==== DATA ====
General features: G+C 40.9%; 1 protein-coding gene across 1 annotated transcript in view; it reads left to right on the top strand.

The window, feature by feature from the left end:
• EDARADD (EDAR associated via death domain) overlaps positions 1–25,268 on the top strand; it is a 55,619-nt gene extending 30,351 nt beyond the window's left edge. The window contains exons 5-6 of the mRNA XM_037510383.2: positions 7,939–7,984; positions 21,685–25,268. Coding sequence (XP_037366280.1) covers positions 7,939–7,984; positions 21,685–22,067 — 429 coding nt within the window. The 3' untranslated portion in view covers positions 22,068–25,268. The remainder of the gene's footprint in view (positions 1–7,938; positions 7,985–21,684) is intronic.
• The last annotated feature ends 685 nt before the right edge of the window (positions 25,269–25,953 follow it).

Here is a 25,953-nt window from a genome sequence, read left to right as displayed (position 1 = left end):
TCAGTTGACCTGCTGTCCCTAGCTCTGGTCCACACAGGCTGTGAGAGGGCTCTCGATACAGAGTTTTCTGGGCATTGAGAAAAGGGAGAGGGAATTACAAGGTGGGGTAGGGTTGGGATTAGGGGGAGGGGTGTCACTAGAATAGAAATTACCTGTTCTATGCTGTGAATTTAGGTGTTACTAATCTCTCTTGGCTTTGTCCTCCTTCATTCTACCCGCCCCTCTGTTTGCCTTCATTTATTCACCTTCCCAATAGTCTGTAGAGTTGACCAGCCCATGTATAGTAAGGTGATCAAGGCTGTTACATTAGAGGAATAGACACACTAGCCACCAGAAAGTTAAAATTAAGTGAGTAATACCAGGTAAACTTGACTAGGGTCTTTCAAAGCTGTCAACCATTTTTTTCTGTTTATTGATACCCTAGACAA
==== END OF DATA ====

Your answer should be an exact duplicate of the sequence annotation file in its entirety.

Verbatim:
General features: G+C 40.9%; 1 protein-coding gene across 1 annotated transcript in view; it reads left to right on the top strand.

The window, feature by feature from the left end:
• EDARADD (EDAR associated via death domain) overlaps positions 1–25,268 on the top strand; it is a 55,619-nt gene extending 30,351 nt beyond the window's left edge. The window contains exons 5-6 of the mRNA XM_037510383.2: positions 7,939–7,984; positions 21,685–25,268. Coding sequence (XP_037366280.1) covers positions 7,939–7,984; positions 21,685–22,067 — 429 coding nt within the window. The 3' untranslated portion in view covers positions 22,068–25,268. The remainder of the gene's footprint in view (positions 1–7,938; positions 7,985–21,684) is intronic.
• The last annotated feature ends 685 nt before the right edge of the window (positions 25,269–25,953 follow it).

Here is a 25,953-nt window from a genome sequence, read left to right as displayed (position 1 = left end):
TCAGTTGACCTGCTGTCCCTAGCTCTGGTCCACACAGGCTGTGAGAGGGCTCTCGATACAGAGTTTTCTGGGCATTGAGAAAAGGGAGAGGGAATTACAAGGTGGGGTAGGGTTGGGATTAGGGGGAGGGGTGTCACTAGAATAGAAATTACCTGTTCTATGCTGTGAATTTAGGTGTTACTAATCTCTCTTGGCTTTGTCCTCCTTCATTCTACCCGCCCCTCTGTTTGCCTTCATTTATTCACCTTCCCAATAGTCTGTAGAGTTGACCAGCCCATGTATAGTAAGGTGATCAAGGCTGTTACATTAGAGGAATAGACACACTAGCCACCAGAAAGTTAAAATTAAGTGAGTAATACCAGGTAAACTTGACTAGGGTCTTTCAAAGCTGTCAACCATTTTTTTCTGTTTATTGATACCCTAGACAA